So I went to work digging my hands in to the soil. Everything is planted so far except the zucchini and chives as they need another month prior to planting (from seed). I also purchased a healthy, budded blueberry plant (I did my research, apparently I did not do well choosing last year) and a geranium as my only transplants this year. Well, yet. I may have to supplement more cilantro later in the season. I'm excited about doing (almost) everything from seeds this year. There's less instant gratification which makes me feel like it's harder so I'm feeling more accomplished. But of course, I never quite think things thru. In my excitement in getting the seeds in the dirt I rushed and in rushing kept moving the pots around to create some more room. You see where this is going, don't you? I now have all of my pots planted and don't remember what any of them are. I guess I'll just have to wait until they sprout. Go figure.

My mint is doing beautifully and the hydrangeas just keep on trekking!

I won't bore you with pictures of dirt in pots but know that the seeds are there. Waiting. Now I just have to get back in the habit of watering. Yikes, this is where it gets hard.

Sunday, April 10, 2011

Chicago: Spring has officially begun!

Welcome back to the garden! I have to admit that although this is the first post of the season (for me), I have actually been a busy bee in preparing for my garden this year. Planning the garden started a couple weeks ago when I was in Seattle visiting the sister. When we get together we always have to get excited about some project or other and as spring was beginning to arrive in her neck of the woods we began to get excited about our gardens. Unfortunately excitement only takes you so far because landing in Chicago to a brisk 30 degrees put a damper on things on my end. But as I am very clever and was a little bit jealous that Dina got to start and I didn't, I figured that this year I would start my garden early...indoors!

I can't completely take credit for the jump start on the season though because it was my dear friend, Kim who gave me a little Italian garden kit as a gift for defending my thesis. It included 3 herb pots and 2 transplant pots for basil, oregano, parsley, Roma tomatoes, and red bell peppers. How delightful! Seeing these wonderful transplant pots that allow you to plant your seeds indoors and then transplant them directly into your containers when the weather turns warm was ingenious and inspired me to start all my seeds indoors this year. It is really a win-win situation because I get a jump start on the season and I end up spending less money because buying the transplants at the store is much more expensive than buying seeds.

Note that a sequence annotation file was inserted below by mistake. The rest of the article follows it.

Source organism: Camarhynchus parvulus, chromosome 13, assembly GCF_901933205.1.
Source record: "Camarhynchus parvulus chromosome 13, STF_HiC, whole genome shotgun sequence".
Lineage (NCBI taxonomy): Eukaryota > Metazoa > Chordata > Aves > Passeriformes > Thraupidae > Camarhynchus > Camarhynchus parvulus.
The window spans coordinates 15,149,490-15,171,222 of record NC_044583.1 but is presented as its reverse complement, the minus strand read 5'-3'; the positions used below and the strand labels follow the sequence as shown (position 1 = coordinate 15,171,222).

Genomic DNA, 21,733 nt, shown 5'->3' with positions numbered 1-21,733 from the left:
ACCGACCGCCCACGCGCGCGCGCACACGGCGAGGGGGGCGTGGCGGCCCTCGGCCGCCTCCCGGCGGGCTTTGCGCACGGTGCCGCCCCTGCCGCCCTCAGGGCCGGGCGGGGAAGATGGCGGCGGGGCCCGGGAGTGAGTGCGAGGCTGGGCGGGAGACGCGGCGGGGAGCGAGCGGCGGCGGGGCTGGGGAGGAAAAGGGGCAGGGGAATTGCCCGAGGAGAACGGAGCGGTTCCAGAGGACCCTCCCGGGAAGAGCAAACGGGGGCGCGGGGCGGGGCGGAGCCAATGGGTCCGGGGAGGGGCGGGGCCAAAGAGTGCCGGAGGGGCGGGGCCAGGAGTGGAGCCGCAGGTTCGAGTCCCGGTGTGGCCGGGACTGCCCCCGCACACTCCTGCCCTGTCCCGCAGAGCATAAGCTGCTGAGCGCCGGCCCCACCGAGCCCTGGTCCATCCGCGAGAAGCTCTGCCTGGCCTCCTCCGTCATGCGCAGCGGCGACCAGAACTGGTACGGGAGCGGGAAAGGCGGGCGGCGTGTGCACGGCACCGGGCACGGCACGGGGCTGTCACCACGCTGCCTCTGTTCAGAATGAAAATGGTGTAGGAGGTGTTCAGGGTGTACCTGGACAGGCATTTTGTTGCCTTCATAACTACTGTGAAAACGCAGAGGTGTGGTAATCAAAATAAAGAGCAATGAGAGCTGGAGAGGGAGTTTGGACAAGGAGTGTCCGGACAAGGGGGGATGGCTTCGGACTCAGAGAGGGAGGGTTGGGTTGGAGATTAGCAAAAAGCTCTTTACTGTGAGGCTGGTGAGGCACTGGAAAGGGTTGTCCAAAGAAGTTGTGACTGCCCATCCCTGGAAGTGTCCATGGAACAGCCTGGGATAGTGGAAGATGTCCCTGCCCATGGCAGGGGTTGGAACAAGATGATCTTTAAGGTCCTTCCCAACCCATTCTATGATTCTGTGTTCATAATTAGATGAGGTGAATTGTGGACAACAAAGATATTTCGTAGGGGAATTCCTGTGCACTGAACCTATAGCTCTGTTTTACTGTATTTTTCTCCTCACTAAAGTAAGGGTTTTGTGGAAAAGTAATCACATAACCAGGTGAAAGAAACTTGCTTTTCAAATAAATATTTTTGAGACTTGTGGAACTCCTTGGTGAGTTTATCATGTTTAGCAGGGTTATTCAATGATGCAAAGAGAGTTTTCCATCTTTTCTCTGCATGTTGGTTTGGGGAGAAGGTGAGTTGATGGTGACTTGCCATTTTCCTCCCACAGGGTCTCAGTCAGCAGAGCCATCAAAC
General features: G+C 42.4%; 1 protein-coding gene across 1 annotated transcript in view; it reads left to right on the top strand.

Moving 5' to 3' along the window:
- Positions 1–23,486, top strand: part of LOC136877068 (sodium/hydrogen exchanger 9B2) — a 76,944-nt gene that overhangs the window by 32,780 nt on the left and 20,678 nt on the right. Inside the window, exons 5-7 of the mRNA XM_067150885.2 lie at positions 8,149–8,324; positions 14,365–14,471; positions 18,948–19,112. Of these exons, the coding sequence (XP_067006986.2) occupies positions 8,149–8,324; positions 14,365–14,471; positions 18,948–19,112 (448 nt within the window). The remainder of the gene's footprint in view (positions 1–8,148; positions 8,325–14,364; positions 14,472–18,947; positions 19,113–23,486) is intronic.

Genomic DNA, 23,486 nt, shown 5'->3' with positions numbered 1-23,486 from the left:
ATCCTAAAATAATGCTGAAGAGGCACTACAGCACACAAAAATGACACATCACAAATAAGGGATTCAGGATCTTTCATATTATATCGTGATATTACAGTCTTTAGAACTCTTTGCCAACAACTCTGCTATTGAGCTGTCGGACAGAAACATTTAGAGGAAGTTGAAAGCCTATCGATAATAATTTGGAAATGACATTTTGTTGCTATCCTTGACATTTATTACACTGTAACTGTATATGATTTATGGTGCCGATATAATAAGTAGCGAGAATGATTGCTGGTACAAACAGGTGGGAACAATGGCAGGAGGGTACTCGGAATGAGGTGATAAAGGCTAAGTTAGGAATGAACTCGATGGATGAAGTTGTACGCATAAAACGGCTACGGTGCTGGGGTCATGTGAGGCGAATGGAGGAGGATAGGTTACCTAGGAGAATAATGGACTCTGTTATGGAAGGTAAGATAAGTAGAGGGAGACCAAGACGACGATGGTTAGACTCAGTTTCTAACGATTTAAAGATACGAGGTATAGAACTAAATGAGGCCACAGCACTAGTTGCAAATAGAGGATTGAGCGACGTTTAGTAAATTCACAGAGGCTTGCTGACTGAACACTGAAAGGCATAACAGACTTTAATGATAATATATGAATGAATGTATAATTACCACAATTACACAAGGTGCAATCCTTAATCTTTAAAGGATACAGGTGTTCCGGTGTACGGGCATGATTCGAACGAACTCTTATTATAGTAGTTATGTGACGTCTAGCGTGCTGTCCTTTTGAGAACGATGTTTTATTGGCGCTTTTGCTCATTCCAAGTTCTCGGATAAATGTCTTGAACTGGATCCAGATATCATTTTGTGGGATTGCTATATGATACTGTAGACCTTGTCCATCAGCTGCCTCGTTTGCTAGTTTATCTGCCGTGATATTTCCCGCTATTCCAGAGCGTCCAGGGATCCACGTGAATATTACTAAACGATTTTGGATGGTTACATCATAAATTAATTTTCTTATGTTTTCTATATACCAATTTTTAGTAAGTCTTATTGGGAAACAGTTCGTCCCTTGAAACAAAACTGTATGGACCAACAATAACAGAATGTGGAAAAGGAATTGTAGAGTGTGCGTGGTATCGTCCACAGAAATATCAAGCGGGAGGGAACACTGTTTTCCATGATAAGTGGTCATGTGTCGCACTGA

I used a Burpee germination kit to start out my seeds. The list is extensive this year: eggplant, large slicer tomatoes, Roma tomatoes, basil, oregano, parsley, zucchini, red bell peppers, serrano peppers, and poblano peppers. It is so exciting to have the little sprouts start popping up. I also have plans for cilantro and string beans but those can be started directly in the containers outside when the time is right. I was a little worried about starting my pepper seeds because peppers won't germinate unless it is 70-80 degrees. In order to get them started, I went old school and pulled out a trick I learned in kindergarten- starting seeds in Ziploc bags. I just got a damp rag, placed it in a Ziploc bag, put a few seeds inside, and presto! the perfect environment for starting pepper seeds. To help them out even more, I stuck them in the laundry room so they could be warmed when the dryer runs.

Luckily the weather is finally turning! This weekend was beautiful, sunny, and warm. I finally got to get out some of the containers and plant my lettuce (a special heat wave mix that lasts longer in the hot weather), baby spinach, and carrots. I even did some recycling by turning a metal container into a planter! I got this funny metal container in one of those food gift baskets from one of Joe's aunts. I kept the base because I felt like I could re-purpose it somehow. Joe pulled it out of the closet and I realized that it would be perfect for a lettuce planter. I also got this amazing ?tree?-plant for indoor decor. It is so cool with the chunky trunk and spiraling leaves. I love it.

Unrelated to gardening- I did a little craft project today. Joe has been wanting some storage for our tv remotes. He first got the idea from my parents who own this great fabric remote holder that hangs over the arm of a chair or sofa and tucks under the cushion to hold it in place. We were looking around Ikea for something similar when I realized that I could make it! We just went over to Joann Fabrics, found a pretty, coordinating fabric and an afternoon of work later- a great way to store the remotes close at hand!

Well, spring is finally in the air! Stay tuned for updates on how my sprout get going. I can't wait to see what Dina's garden is looking like...